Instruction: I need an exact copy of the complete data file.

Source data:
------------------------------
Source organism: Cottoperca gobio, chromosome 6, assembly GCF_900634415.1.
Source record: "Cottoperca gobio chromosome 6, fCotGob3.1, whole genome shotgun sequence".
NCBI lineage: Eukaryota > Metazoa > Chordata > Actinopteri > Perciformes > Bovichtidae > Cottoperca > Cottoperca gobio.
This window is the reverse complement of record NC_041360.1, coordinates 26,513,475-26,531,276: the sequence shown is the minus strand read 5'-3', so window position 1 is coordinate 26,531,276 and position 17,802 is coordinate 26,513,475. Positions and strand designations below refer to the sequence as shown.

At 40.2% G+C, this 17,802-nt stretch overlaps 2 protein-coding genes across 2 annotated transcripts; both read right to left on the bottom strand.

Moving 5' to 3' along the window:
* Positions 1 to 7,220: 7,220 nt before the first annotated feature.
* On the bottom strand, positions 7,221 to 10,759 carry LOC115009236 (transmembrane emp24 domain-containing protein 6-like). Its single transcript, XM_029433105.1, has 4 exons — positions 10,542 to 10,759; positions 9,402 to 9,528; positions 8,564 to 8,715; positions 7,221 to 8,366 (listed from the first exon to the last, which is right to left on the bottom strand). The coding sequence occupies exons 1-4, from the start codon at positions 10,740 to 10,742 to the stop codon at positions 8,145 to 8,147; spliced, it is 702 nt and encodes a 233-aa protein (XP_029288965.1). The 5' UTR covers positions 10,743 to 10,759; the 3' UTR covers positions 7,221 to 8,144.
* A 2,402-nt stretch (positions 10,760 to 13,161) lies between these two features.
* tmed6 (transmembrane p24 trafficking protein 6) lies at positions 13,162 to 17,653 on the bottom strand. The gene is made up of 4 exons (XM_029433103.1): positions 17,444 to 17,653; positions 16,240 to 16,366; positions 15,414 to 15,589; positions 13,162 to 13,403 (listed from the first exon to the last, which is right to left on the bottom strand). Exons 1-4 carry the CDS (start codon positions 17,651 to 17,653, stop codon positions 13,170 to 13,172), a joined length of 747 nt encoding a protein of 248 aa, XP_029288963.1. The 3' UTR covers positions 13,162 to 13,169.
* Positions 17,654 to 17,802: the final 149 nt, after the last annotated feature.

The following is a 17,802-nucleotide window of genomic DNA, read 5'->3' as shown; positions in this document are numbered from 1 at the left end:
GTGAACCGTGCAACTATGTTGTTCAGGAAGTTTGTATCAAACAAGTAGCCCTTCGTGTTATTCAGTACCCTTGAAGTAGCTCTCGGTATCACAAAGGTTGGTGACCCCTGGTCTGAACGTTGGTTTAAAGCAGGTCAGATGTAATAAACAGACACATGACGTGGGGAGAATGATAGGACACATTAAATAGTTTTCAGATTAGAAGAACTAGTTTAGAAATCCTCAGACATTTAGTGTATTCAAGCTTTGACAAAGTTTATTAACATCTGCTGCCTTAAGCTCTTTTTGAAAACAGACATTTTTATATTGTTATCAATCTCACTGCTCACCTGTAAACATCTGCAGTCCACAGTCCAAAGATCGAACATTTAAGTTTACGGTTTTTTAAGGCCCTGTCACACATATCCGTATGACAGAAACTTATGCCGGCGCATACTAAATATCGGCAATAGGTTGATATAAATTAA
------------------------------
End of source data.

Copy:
Source organism: Cottoperca gobio, chromosome 6, assembly GCF_900634415.1.
Source record: "Cottoperca gobio chromosome 6, fCotGob3.1, whole genome shotgun sequence".
NCBI lineage: Eukaryota > Metazoa > Chordata > Actinopteri > Perciformes > Bovichtidae > Cottoperca > Cottoperca gobio.
This window is the reverse complement of record NC_041360.1, coordinates 26,513,475-26,531,276: the sequence shown is the minus strand read 5'-3', so window position 1 is coordinate 26,531,276 and position 17,802 is coordinate 26,513,475. Positions and strand designations below refer to the sequence as shown.

At 40.2% G+C, this 17,802-nt stretch overlaps 2 protein-coding genes across 2 annotated transcripts; both read right to left on the bottom strand.

Moving 5' to 3' along the window:
* Positions 1 to 7,220: 7,220 nt before the first annotated feature.
* On the bottom strand, positions 7,221 to 10,759 carry LOC115009236 (transmembrane emp24 domain-containing protein 6-like). Its single transcript, XM_029433105.1, has 4 exons — positions 10,542 to 10,759; positions 9,402 to 9,528; positions 8,564 to 8,715; positions 7,221 to 8,366 (listed from the first exon to the last, which is right to left on the bottom strand). The coding sequence occupies exons 1-4, from the start codon at positions 10,740 to 10,742 to the stop codon at positions 8,145 to 8,147; spliced, it is 702 nt and encodes a 233-aa protein (XP_029288965.1). The 5' UTR covers positions 10,743 to 10,759; the 3' UTR covers positions 7,221 to 8,144.
* A 2,402-nt stretch (positions 10,760 to 13,161) lies between these two features.
* tmed6 (transmembrane p24 trafficking protein 6) lies at positions 13,162 to 17,653 on the bottom strand. The gene is made up of 4 exons (XM_029433103.1): positions 17,444 to 17,653; positions 16,240 to 16,366; positions 15,414 to 15,589; positions 13,162 to 13,403 (listed from the first exon to the last, which is right to left on the bottom strand). Exons 1-4 carry the CDS (start codon positions 17,651 to 17,653, stop codon positions 13,170 to 13,172), a joined length of 747 nt encoding a protein of 248 aa, XP_029288963.1. The 3' UTR covers positions 13,162 to 13,169.
* Positions 17,654 to 17,802: the final 149 nt, after the last annotated feature.

The following is a 17,802-nucleotide window of genomic DNA, read 5'->3' as shown; positions in this document are numbered from 1 at the left end:
GTGAACCGTGCAACTATGTTGTTCAGGAAGTTTGTATCAAACAAGTAGCCCTTCGTGTTATTCAGTACCCTTGAAGTAGCTCTCGGTATCACAAAGGTTGGTGACCCCTGGTCTGAACGTTGGTTTAAAGCAGGTCAGATGTAATAAACAGACACATGACGTGGGGAGAATGATAGGACACATTAAATAGTTTTCAGATTAGAAGAACTAGTTTAGAAATCCTCAGACATTTAGTGTATTCAAGCTTTGACAAAGTTTATTAACATCTGCTGCCTTAAGCTCTTTTTGAAAACAGACATTTTTATATTGTTATCAATCTCACTGCTCACCTGTAAACATCTGCAGTCCACAGTCCAAAGATCGAACATTTAAGTTTACGGTTTTTTAAGGCCCTGTCACACATATCCGTATGACAGAAACTTATGCCGGCGCATACTAAATATCGGCAATAGGTTGATATAAATTAA